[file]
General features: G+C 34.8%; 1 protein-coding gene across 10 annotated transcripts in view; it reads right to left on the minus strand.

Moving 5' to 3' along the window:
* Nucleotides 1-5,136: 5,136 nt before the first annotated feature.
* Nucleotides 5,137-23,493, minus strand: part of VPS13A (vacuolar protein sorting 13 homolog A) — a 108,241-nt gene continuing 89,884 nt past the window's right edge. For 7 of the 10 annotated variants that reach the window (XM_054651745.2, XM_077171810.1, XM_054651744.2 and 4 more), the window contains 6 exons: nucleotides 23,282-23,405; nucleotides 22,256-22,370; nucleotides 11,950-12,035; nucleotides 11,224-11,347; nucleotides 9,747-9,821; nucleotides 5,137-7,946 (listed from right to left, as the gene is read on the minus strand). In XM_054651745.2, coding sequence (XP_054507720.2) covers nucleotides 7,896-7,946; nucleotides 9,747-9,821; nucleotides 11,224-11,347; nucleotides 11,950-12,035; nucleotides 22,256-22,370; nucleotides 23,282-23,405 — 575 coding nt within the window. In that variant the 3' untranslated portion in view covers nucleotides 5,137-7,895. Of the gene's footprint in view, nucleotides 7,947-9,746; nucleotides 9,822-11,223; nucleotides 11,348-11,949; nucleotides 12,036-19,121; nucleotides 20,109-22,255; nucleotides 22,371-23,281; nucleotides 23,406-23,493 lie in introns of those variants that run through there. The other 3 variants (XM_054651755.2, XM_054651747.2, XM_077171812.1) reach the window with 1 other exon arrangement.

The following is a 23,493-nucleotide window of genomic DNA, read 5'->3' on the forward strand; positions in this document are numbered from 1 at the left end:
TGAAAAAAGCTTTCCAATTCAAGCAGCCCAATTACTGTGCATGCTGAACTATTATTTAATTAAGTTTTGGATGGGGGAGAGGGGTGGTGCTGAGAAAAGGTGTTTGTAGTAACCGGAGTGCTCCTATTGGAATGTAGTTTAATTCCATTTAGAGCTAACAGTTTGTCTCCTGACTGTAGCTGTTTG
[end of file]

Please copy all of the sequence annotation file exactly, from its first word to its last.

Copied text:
General features: G+C 34.8%; 1 protein-coding gene across 10 annotated transcripts in view; it reads right to left on the minus strand.

Moving 5' to 3' along the window:
* Nucleotides 1-5,136: 5,136 nt before the first annotated feature.
* Nucleotides 5,137-23,493, minus strand: part of VPS13A (vacuolar protein sorting 13 homolog A) — a 108,241-nt gene continuing 89,884 nt past the window's right edge. For 7 of the 10 annotated variants that reach the window (XM_054651745.2, XM_077171810.1, XM_054651744.2 and 4 more), the window contains 6 exons: nucleotides 23,282-23,405; nucleotides 22,256-22,370; nucleotides 11,950-12,035; nucleotides 11,224-11,347; nucleotides 9,747-9,821; nucleotides 5,137-7,946 (listed from right to left, as the gene is read on the minus strand). In XM_054651745.2, coding sequence (XP_054507720.2) covers nucleotides 7,896-7,946; nucleotides 9,747-9,821; nucleotides 11,224-11,347; nucleotides 11,950-12,035; nucleotides 22,256-22,370; nucleotides 23,282-23,405 — 575 coding nt within the window. In that variant the 3' untranslated portion in view covers nucleotides 5,137-7,895. Of the gene's footprint in view, nucleotides 7,947-9,746; nucleotides 9,822-11,223; nucleotides 11,348-11,949; nucleotides 12,036-19,121; nucleotides 20,109-22,255; nucleotides 22,371-23,281; nucleotides 23,406-23,493 lie in introns of those variants that run through there. The other 3 variants (XM_054651755.2, XM_054651747.2, XM_077171812.1) reach the window with 1 other exon arrangement.

The following is a 23,493-nucleotide window of genomic DNA, read 5'->3' on the forward strand; positions in this document are numbered from 1 at the left end:
TGAAAAAAGCTTTCCAATTCAAGCAGCCCAATTACTGTGCATGCTGAACTATTATTTAATTAAGTTTTGGATGGGGGAGAGGGGTGGTGCTGAGAAAAGGTGTTTGTAGTAACCGGAGTGCTCCTATTGGAATGTAGTTTAATTCCATTTAGAGCTAACAGTTTGTCTCCTGACTGTAGCTGTTTG